After going through this initial checklist, teams will likely have a roster of suppliers they can choose from to fulfill their orders. Unfortunately, even those companies pursuing an agile sourcing arrangement, where multiple suppliers are engaged to minimize risk, it is likely that your team will only come to an agreement with one or two of these companies. Therefore, teams must ask:
Can the supplier in question deliver what our company wants? At the intervals they need it?
Is the supplier open to discussions on the upside (an agreement that protects purchasing organizations in the event an emergency order is needed)?
Negotiating with suppliers requires careful planning and strategy to ensure favourable terms. Before entering into negotiations, it is crucial to identify the key factors that are most important to your business, such as price, delivery schedule, or payment terms, and establish your non-negotiables. To begin negotiations, clearly communicate the aspects of the deal you are satisfied with and those you would like to discuss further. Avoid revealing early on which points you are willing to compromise on; instead, treat them as leverage to exchange for concessions from the supplier.
During negotiations, encourage the supplier to provide a starting price and disclose any discounts available. It is important to counter their initial offer with a lower offer of your own, prompting the other party to reconsider and propose a revised figure. Additionally, inquire about any additional items or services that can be included at the given price. While price is a significant factor, consider the overall value offered by the supplier. If a price seems exceptionally low, assess the quality of the goods or services and evaluate the level of after-sales support provided. If the deal includes unnecessary features, negotiate for their removal to potentially reduce the price.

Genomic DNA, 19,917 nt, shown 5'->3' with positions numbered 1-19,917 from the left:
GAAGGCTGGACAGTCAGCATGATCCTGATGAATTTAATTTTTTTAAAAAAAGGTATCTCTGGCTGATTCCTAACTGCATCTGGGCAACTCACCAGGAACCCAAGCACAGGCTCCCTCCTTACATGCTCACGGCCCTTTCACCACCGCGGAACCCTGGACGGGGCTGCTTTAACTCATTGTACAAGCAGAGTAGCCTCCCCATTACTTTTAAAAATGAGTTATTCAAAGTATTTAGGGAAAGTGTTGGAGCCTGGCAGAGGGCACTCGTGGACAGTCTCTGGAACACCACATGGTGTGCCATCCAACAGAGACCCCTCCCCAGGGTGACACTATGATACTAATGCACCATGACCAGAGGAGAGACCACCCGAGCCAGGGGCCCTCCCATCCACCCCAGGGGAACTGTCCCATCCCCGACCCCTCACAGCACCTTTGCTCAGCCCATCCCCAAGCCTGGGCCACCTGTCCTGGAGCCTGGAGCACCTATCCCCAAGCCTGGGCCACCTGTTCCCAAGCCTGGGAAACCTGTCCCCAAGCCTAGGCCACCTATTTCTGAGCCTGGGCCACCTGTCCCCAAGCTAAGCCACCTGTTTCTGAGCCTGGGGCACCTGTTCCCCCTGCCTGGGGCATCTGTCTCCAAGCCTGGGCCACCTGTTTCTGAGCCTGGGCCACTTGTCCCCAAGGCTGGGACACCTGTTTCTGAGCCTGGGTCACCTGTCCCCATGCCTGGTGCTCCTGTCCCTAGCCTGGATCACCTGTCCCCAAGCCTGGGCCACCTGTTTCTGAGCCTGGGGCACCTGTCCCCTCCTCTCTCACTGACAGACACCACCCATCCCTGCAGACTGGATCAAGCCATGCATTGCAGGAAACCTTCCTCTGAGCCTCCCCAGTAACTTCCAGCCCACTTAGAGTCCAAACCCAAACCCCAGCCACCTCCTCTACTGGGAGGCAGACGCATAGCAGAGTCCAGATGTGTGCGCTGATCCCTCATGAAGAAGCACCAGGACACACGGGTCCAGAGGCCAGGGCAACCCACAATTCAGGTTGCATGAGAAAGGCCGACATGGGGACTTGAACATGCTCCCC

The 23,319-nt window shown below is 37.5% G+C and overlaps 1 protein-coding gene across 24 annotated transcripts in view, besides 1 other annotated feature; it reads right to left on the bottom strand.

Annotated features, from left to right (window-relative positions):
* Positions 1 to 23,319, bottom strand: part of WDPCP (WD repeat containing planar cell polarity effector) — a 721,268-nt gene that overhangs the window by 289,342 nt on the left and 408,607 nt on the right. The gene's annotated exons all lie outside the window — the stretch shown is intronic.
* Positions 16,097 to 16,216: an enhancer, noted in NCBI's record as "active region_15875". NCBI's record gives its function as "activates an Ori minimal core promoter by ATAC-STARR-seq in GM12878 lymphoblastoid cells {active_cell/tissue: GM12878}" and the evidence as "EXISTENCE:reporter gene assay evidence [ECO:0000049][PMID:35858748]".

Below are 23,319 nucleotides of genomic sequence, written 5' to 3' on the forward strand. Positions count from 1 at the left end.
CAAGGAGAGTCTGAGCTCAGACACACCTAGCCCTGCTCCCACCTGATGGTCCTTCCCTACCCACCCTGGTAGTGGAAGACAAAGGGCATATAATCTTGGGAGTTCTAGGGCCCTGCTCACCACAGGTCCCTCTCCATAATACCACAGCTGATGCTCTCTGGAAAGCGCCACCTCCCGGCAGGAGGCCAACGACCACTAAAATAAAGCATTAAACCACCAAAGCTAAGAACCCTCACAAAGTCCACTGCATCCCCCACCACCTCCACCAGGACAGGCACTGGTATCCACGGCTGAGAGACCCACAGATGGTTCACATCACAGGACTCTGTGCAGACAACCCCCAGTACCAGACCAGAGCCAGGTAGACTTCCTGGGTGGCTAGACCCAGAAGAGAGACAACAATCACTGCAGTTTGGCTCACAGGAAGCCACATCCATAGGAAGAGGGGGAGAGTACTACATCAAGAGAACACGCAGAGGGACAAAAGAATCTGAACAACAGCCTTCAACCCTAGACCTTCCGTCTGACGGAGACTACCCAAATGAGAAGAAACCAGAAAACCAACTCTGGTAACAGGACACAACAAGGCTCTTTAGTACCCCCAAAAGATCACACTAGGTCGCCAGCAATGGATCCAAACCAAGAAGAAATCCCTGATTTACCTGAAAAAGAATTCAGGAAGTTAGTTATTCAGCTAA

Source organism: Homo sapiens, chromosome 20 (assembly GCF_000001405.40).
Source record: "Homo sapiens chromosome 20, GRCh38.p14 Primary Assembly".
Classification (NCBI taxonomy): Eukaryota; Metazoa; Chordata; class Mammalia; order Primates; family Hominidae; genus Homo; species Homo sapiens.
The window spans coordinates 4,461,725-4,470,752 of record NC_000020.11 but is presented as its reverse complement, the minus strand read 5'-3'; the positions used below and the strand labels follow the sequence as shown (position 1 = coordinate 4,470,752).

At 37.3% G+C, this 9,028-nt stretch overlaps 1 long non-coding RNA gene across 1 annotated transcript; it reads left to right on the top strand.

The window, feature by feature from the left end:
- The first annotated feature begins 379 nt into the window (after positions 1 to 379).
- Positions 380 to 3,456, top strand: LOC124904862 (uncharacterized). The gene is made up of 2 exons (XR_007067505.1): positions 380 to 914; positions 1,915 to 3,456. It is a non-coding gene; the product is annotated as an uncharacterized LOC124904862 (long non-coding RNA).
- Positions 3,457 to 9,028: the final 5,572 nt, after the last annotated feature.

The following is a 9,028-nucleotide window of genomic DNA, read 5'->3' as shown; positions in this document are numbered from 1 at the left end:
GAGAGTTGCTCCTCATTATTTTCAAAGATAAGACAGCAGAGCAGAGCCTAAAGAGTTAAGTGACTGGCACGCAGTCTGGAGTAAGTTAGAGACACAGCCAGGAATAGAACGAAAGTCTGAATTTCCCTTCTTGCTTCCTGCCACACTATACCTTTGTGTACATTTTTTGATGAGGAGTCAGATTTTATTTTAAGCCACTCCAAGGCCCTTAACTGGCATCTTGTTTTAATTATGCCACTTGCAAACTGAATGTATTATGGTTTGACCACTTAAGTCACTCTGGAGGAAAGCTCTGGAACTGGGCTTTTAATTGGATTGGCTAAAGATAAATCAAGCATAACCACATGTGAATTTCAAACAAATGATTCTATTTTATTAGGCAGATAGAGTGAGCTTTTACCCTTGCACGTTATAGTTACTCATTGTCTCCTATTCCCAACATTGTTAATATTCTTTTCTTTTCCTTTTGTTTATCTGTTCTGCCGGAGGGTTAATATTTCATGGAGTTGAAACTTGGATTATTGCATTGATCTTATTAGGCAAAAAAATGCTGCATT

The journey doesn't stop at the selection process. Despite your procurement team doing the necessary due diligence, it is still required to track vendors to ensure they abide by the same criteria listed above in the process of continuous evaluation.
At times, teams will notice a regular cadence of late orders shipped or low-quality of items received, which, if noted early enough, can help teams work together with their supplier for improved outcomes or terminate the contract altogether. In doing so, teams might open the door to working with a new and better supplier.
Building a Successful Vendor Management Strategy
Unfortunately, with so many factors at play, teams are often overwhelmed by the supplier selection process. For this reason, a cohesive portal becomes a critical tool. A portal gives teams a single view into a supplier's history of reliability, costs, and returns (thereby denoting quality).
To help in your assessment, our free guide provides you a step-by-step checklist to help guide the process.